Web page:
May 19—It's a laughably small sample size, to be sure. But through the first four days of the Stanley Cup playoffs, no team has had a worse power play than the Pittsburgh Penguins.
The Penguins are 0 for 5 with an extra man through two games of their first-round series against the New York Islanders. And while five consecutive power-play chances without a goal is rarely cause for alarm, a deeper dive into the numbers confirms what the proverbial "eye test" suggests: The Penguins power play has been arguably worse than their raw numbers.
Through the 10 minutes of ice time at 5 on 4 in this series (according to naturalstattrick.com), the Penguins have allowed almost as many shots on goal (three) as they have generated (four). The ratio of attempted shots (10-4, or 71.4%) while on the power play in this series would have finished — by far — last in the league over the regular season.
The Penguins and Islanders have just as many "high-danger scoring chances" while the Penguins are on the power play this series (one apiece).
More concerning, the Penguins progressively have gotten worse on the power play during this series. Their first chance, early in Game 1, was their best. They sustained zone time virtually the entire 2 minutes, attempting five shots with two shots on goal.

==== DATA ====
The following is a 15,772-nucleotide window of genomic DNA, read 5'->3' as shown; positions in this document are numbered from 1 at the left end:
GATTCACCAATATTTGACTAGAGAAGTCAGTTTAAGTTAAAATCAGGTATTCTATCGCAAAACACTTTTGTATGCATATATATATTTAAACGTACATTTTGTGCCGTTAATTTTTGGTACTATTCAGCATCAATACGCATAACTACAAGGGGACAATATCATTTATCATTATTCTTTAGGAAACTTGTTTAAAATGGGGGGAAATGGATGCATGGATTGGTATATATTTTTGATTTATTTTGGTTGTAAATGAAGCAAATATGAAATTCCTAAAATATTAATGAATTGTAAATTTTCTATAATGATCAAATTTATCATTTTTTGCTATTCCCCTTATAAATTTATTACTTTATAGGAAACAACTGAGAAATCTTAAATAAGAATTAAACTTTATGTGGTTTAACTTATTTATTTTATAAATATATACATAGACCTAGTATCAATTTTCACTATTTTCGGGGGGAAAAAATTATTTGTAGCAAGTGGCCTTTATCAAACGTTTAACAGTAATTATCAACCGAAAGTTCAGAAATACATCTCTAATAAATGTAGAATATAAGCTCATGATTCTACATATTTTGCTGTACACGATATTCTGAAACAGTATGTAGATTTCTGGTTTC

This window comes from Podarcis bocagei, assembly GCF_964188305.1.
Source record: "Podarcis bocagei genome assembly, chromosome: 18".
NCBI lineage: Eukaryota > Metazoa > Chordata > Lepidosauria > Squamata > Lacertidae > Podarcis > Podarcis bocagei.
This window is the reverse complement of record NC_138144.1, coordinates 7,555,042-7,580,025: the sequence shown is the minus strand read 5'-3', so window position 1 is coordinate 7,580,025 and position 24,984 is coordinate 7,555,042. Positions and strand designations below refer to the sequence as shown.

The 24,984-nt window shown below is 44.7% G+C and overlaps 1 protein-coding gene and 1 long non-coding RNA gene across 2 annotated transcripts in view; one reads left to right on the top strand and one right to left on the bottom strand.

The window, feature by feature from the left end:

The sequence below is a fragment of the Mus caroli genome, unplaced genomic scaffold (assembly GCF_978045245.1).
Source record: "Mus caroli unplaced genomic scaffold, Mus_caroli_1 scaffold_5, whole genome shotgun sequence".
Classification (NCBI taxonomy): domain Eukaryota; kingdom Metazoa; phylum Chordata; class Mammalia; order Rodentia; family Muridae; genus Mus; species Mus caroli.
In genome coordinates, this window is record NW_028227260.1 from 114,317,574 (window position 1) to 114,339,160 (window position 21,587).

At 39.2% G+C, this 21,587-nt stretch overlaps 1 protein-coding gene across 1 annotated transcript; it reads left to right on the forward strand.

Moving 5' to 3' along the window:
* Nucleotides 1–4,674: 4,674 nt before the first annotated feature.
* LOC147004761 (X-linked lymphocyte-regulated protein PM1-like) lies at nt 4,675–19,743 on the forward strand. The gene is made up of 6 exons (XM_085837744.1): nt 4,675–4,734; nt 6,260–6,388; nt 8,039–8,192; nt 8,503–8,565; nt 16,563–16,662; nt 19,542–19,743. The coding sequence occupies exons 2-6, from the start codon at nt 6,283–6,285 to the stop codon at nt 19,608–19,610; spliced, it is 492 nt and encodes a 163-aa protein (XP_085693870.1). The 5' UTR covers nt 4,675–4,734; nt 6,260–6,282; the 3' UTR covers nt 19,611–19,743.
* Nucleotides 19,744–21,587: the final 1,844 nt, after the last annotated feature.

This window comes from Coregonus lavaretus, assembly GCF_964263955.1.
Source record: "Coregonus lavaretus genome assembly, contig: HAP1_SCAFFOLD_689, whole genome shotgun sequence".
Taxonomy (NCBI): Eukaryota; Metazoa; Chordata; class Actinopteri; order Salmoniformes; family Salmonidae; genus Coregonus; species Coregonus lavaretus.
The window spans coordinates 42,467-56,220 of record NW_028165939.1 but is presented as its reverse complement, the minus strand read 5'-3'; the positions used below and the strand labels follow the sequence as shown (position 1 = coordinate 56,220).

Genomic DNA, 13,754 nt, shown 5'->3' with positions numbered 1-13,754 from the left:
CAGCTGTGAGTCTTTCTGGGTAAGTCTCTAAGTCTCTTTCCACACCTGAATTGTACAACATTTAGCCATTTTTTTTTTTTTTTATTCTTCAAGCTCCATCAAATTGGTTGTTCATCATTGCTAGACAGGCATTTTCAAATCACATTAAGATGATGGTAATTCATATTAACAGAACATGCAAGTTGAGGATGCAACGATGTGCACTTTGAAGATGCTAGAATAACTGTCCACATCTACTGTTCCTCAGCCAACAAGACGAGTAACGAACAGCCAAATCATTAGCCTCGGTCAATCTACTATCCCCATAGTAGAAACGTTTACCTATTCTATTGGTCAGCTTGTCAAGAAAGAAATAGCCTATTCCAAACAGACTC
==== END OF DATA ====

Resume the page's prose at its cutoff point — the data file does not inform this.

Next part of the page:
Over their next four chances in this series, New York actually has the edge in shots on goal during 8 minutes of Penguins power plays (3-2).
"I think it comes down to execution," Penguins coach Mike Sullivan said of his team's power-play woes. "We've got to support the puck. We've got to make the puck work. We've got to recognize where our release points are.
"They are a very good penalty kill. We knew it was going to be a big challenge going onto this. But anytime you are playing against a kill that's as aggressive as the Islanders' is both down ice but also in zone, we've got to do our best to support the puck and make the puck work. And I think if we can do that we should be able to generate some chances."
Keep up with the Pittsburgh Penguins all season long.
Chris Adamski is a Tribune-Review staff writer. You can contact Chris by email at firstname.lastname@example.org or via Twitter .